Genital herpes is a recurrent, incurable sexually transmitted infection (STI) that is caused by infection with herpes simplex virus (HSV). After primary infection, HSV establishes latency in the sensory neurons that innervate the genital tract. Periodic reactivation of the virus within the peripheral nervous system (PNS) and subsequent replication in the genital epithelium causes the recurrent lesions associated with the disease. Thus, protection of the PNS is a key factor in preventing the disease caused by HSV. Recently, our lab developed a novel vaccine strategy called prime and pull, which establishes a pool of tissue-resident memory CD8 T cells (CD8 TRM) in the female genital tract that provides immunity against genital herpes by protecting sensory neurons from HSV infection. The overall goal of this proposal will examine the novel mechanisms by which CD8 TRM potentiate antiviral mechanisms that protect the PNS from primary infection with HSV. Currently, we are using the prime and pull system to begin determining the components and kinetics of the immune response that lead to neuroprotection against HSV infection in the genital tract. Once the independent phase of my research begins, I will continue to use prime and pull to dissect the cellular and molecular requirements for CD8 TRM-mediated neuroprotective responses as described in this K22 research proposal.
Aim 1 will elucidate the activation and functional requirements for CD8 TRM-mediated neuroprotective responses. An in vitro co-culture system will also be developed to investigate the hypothesis that CD8 TRM directly engage neuron-intrinsic antiviral pathways to restrict HSV infection. This co-culture system will be used in Aim to dissect the neuron-extrinsic and -intrinsic antiviral pathways that are mediated by CD8 TRM. While this K22 proposal advances my longstanding interest in the antiviral role of memory CD8 T cells, it will also begin to shift my focus to the interface between immune and nervous system. Dr. Akiko Iwasaki, my current mentor, will provide scientific guidance as well as advice on transitioning to an independent position. Along with Dr. Iwasaki, an advisory committee will oversee my scientific progress and guide my career development. The in vitro culture system will be developed in close collaboration with Dr. Lynn Enquist, who is a leading expert in neurovirulent viruses. Overall, the long- term goal of my future research, as established by this K22 proposal, will be to increase understanding of how tissue-resident immune cells and the peripheral nervous system interact to mediate protection against neurotropic pathogens.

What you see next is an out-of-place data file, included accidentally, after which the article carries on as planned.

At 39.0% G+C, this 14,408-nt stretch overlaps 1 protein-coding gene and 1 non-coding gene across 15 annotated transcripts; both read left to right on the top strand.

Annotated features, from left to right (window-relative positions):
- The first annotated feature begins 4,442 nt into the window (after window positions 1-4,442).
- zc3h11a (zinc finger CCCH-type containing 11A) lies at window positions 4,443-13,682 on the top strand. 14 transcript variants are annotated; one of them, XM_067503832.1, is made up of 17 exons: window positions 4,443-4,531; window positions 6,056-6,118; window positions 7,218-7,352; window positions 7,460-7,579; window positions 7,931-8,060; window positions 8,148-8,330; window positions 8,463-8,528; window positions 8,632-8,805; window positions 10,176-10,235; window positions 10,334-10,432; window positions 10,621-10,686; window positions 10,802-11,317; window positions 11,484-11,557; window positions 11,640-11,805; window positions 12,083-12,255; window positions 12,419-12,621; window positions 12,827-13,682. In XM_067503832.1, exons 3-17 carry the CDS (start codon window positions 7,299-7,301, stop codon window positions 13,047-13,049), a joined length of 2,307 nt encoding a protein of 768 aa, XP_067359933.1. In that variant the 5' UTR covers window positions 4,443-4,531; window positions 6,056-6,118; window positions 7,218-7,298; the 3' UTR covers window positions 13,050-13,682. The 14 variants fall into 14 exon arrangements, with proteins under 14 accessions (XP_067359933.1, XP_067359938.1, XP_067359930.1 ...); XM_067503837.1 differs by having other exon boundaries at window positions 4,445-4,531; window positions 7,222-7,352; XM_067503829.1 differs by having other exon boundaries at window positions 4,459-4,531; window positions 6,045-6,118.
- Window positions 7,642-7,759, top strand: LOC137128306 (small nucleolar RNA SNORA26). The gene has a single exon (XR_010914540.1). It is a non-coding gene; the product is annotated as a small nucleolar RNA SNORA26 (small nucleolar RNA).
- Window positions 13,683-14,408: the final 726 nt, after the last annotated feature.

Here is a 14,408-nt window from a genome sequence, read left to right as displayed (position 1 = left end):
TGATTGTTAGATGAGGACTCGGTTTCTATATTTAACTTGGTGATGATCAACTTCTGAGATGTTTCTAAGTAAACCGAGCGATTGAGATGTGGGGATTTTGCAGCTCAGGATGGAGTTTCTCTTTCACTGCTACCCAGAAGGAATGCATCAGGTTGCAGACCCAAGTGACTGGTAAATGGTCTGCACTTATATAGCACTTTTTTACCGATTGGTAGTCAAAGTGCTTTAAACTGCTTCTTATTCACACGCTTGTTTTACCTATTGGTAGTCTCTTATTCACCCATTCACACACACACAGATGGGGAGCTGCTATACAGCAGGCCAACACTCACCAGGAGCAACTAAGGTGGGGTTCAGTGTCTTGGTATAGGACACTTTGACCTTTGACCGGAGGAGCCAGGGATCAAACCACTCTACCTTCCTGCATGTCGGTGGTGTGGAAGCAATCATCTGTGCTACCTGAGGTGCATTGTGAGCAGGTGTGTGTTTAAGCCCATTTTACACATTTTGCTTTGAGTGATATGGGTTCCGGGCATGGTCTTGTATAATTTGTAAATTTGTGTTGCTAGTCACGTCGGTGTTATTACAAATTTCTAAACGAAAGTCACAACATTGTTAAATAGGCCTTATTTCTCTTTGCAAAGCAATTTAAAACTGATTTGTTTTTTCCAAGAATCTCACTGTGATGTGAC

Public Health Relevance

Genital herpes is a major global health threat with no cure, and no prophylactic or therapeutic vaccine. As protection of the peripheral nervous system (PNS) from infection is key to preventing recurrent genital herpes, this proposal will examine novel mechanisms by which tissue-resident memory CD8 T cells (TRM) potentiate neuron-extrinsic and -intrinsic antiviral pathways to inhibit HSV infection of the PNS. Findings from this work will aid in the design cell-based vaccines against sexually transmitted infections and uncover new molecular targets in neurons that may be manipulated to prevent or treat HSV-2 infection of the nervous system.

National Institute of Health (NIH)
National Institute of Allergy and Infectious Diseases (NIAID)
Career Transition Award (K22)
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Allergy & Clinical Immunology-1 (AITC)
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Challberg, Mark D
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Washington University
Internal Medicine/Medicine
Schools of Medicine
Saint Louis
United States
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Shin, Haina; Kumamoto, Yosuke; Gopinath, Smita et al. (2016) CD301b+ dendritic cells stimulate tissue-resident memory CD8+ T cells to protect against genital HSV-2. Nat Commun 7:13346